Banfi & PierLuigi at Toscanini

At The Wine Rack

with Christopher Reckord

Thursday, May 25, 2017

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I was reminded during a recent trip to Italy of how patriotic people were in their wine selections. It's elementary, really: you live in Tuscany, you mainly drink wines from Tuscany. When a wine producer from Tuscany wants to host an Italian wine dinner in Jamaica the venue list must include multi-award-winning restaurant Italian restaurant Toscanini.

Thankfully, the North-South highway makes it effortless to attend an event on the border of St Mary and Ocho Rios, and as such we were able to attend and experience The King of Tuscany event with wines by Castello di Banfi and a six-course dinner prepared by Pierluigi 'PG' Ricci, chef/patron, Toscanini.

A delicious affair

Chef Pierluigi Ricci dug deep and outdid himself as he delivered one impressive course after the next, starting with an elegantly delicate tartar called Triple Crown of Seafood. This was followed by an ever-evolving ackee and baccala crepe with basil pesto, and then the risotto lido di Venezia. The main meat dish was the trendy Italian plate known as Tagliata di Manzo — thinly sliced, tasty and very tender steak, which was paired with its famous wine-pairing partner and the highlight wine of the evening, the 2012 Poggio Alle Mura Brunello di Montalcino.

Banfi wines

A few of these wines were specially imported by Caribbean Producers Jamaica (CPJ) for this dinner, like the fresh well-balanced Italian sparking wine Cuvée Aurora, which is made in the exact same manner as Champagne — using hand-picked Pinot noir (70%) and Chardonnay (30%). The La Pettegola Vermentino, with its 100 % vermentino grapes from vineyards located in the Maremma zone of Southern Tuscany, was the perfect complement to the first course.

New to me, and one of my favourites of the evening, it is an aromatic, fresh clean wine to drink. The second pour was the San Angelo Pinot Grigio, the fruity, fresh and reliable crowd-pleaser. Another discovery for me that evening was the Banfi Fontanelle Chardonnay; it's a softer, gentler Chardonnay with hints of tropical fruits that went well with the risotto. Poured with the veal was an interesting red wine made with a grape — a vine cross of Nebbiolo and Barbera, Piedmont's two most important grapes —called Albarossa, Italian for 'red dawn.' La Lus Albarossa is velvety, full-bodied and harmonious with soft tannins. I liked this wine a lot and will consider buying a case.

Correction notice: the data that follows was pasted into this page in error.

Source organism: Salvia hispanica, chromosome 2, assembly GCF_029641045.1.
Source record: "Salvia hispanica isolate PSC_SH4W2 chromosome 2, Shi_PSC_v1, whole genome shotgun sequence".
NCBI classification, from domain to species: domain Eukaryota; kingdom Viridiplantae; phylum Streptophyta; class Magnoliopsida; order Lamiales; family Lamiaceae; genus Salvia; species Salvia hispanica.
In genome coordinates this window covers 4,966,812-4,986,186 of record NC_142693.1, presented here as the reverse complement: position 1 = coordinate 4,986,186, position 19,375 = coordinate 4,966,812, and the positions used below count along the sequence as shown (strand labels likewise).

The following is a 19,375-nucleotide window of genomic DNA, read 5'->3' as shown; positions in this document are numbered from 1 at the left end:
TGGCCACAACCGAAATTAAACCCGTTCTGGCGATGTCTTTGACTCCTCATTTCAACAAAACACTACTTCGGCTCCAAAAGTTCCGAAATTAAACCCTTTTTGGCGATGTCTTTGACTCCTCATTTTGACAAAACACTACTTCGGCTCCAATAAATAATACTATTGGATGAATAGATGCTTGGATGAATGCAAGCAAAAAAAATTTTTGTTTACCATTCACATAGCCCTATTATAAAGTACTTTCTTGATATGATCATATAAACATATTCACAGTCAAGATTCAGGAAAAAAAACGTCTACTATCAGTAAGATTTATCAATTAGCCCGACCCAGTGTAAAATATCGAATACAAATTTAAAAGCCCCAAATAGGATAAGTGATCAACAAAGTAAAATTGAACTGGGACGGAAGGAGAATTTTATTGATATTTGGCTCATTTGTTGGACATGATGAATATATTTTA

Brunello di Montalcino

With only enough bottles imported for the dinner, this 2012 Poggio Alle Mura Brunello di Montalcino was a beautiful, well-structured. rustic medium-bodied red wine with supple tannins made with 100% Sangiovese. The wine was aged for a minimum of four years, including at least 24 months in oak; it had a further two years aging in the bottle before releasing. This 2012 vintage is still young, but this wine is very age-worthy. I first discovered Banfi's Brunello di Montalcino when a friend and former business partner of mine tasted a 1997 Banfi Brunello and had an “aha” moment. Not being a big wine drinker, he was surprised how this wine caused him to look up and take notice of Italian wines and his enthusiasm caused me to pay attention to Brunello di Montalcino ever since.

An added bonus was that we had Poggio Alle Mura Brunello di Montalcino poured from a double-magnum (a bottle that holds the capacity of four regular bottles). It was also poured from the standard 750ml bottle and there was great debate as to which one tasted better. My vote was that it was too early to tell as these bottles were recently released, but the large formats are always better for long-term aging.

A delicious evening ended with a subtly sweet Florus Late Harvest Moscadello served with the delightful Tortino di Cioccolato. Moscadello, a clone of Moscato, has been grown for centuries in the Montalcino area in Tuscany.


Christopher Reckord - Information Technology Entrepreneur & Wine Enthusiast. Send your questions and comments to You can also follow me on Facebook, Instagram @chrisreckord and on Twitter: @Reckord




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